Archive | April, 2013

Vanilla Sugar Gorgeousness

30 Apr

A couple of months ago, a good friend gave me some right proper vanilla pods to use in my baking. Such a luxury.

I can’t bear to throw out the used pods when I can still see teeny vanilla seed flecks in them. So while the  batch of choc chippies were baking tonight, I made vanilla sugar by chopping the used vanilla pods in half, putting them in little jars, then covering them with sugar. It took about 30 seconds. I’ll give the little jars a shake or two over the next few days to get the vanilla flavour through the sugar.

Organic sugar looks beautiful, but I use what I have the budget for at the time. I use it in my coffee, and on top of pancakes. It’s also a great little pressie, especially if you put a little homemade design effort into the packaging.

Vanilla Sugar

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Aloe Aloe Aloe

29 Apr

Sunday nights call for a bit of pampering. But not the type that takes up valuable Glass-of-Wine-Time. I’m not into putting store-bought concoctions on my face and hair when they are full of chemicals and flavours, but nor can I be bothered mixing my own mask every time out of foodstuffs. I like my avocados mashed on corn chips, and my eggs poached with hollandaise.

Last night I stripped out the gel from two Aloe Vera leaves and squished it up. This took 5 minutes. It looked like the remains of a violent sneeze. There’s no escaping that. I grabbed gobs of it as best I could and smoothed it on the ends of my hair, then pinned my hair up for about ten minutes to let the gel do its thing.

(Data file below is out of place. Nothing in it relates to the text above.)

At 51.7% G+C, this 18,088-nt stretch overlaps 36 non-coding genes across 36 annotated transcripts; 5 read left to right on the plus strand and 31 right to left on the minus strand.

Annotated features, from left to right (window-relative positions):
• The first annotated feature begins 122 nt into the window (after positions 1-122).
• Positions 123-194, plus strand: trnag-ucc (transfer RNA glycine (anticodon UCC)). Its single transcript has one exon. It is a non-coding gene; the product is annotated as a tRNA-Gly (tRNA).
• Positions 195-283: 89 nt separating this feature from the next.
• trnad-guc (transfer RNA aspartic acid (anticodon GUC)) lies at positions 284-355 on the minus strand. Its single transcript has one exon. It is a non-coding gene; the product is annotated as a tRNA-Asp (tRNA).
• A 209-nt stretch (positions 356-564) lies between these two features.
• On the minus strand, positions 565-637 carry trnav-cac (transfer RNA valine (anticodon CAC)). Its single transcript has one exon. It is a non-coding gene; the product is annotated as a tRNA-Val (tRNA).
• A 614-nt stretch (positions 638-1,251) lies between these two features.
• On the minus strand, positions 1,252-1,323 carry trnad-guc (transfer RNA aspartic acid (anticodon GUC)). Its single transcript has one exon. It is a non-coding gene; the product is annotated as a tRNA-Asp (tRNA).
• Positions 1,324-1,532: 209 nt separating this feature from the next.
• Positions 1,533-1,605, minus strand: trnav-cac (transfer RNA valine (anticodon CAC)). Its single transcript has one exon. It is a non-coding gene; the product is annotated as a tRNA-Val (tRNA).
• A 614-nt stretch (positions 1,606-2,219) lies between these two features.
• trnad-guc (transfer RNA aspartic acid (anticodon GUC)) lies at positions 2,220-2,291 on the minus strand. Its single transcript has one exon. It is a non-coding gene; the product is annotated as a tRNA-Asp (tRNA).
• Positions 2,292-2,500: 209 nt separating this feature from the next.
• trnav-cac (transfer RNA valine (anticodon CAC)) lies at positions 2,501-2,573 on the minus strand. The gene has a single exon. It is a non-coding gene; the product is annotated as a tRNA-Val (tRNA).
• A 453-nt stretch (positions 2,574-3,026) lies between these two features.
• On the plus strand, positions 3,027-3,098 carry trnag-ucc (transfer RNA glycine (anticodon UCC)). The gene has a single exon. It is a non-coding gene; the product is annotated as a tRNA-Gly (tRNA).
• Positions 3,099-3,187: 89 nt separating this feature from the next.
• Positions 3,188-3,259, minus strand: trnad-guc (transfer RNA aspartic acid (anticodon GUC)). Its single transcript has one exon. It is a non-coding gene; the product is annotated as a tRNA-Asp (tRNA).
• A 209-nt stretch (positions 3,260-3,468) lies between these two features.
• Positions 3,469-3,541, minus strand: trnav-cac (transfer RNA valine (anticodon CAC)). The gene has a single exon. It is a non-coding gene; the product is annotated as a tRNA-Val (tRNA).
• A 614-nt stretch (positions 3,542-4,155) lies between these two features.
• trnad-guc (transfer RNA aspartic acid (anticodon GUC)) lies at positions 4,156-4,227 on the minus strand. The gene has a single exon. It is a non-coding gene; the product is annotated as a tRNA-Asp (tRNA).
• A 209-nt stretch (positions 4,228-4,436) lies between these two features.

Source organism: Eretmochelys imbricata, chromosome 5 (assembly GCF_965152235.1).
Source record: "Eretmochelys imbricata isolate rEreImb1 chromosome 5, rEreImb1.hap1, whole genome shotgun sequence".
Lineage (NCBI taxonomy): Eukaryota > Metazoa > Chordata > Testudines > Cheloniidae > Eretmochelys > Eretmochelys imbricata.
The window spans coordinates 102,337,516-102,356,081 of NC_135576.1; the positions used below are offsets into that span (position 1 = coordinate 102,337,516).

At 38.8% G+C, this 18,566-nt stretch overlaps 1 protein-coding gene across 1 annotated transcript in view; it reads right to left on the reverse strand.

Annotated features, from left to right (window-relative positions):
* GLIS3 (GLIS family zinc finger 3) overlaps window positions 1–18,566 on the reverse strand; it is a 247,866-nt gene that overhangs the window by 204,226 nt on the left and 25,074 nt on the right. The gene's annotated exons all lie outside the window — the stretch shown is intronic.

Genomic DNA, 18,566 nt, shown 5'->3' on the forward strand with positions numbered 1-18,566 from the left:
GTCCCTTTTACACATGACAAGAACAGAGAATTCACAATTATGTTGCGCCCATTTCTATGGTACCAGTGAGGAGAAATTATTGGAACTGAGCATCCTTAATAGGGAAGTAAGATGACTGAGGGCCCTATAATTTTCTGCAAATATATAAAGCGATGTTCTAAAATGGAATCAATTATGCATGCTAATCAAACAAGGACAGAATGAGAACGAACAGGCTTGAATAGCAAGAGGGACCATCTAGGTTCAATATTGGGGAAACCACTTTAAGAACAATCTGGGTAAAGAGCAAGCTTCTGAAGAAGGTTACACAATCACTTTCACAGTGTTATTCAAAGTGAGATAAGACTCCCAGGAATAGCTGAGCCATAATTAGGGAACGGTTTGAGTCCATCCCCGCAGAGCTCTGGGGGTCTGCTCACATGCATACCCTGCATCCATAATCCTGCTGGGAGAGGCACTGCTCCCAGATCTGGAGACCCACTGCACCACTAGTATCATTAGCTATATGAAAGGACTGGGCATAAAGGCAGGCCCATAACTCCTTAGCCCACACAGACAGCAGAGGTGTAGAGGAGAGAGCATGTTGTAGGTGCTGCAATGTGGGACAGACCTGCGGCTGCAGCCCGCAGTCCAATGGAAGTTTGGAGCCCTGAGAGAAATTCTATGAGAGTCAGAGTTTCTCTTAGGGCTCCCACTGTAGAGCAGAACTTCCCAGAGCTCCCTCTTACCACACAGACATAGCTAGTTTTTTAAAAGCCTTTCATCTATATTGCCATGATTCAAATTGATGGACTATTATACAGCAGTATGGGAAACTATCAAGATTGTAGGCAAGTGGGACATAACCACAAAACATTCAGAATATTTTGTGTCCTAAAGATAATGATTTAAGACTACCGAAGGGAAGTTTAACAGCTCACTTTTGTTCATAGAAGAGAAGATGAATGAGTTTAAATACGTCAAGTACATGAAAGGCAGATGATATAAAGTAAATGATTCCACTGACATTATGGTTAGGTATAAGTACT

While my hair was fermenting, I smeared the Aloe Vera gel on my face. It felt really lovely. I washed it off after about 5 minutes and put my homemade almond and rosehip oil on. De-lish.

It took longer to rinse the gel out of my hair than it would with a regular conditioner, and I wasn’t sure if it made my hair feel better until this morning. I definitely felt a difference. Softer and less crispy on the ends.

I’ll do this again, but will need to create more Aloe Vera plants by separating my existing two.

Aloe Gel  Aloe Face  Aloe Hair

Worm Love

28 Apr

Every few months, my partner methodically sorts out our Worm Farm. I think it’s a type of meditation for him. Once I heard him talking to the worms. Was cute.  He does this sitting at an old picnic table under the cherry tree at the end of the garden. Far away from the sounds of squabbling kids.

We bought the Worm Farm a couple of years back, second-hand. It’s just a plastic one. One day we’d like to have a fancy wooden one.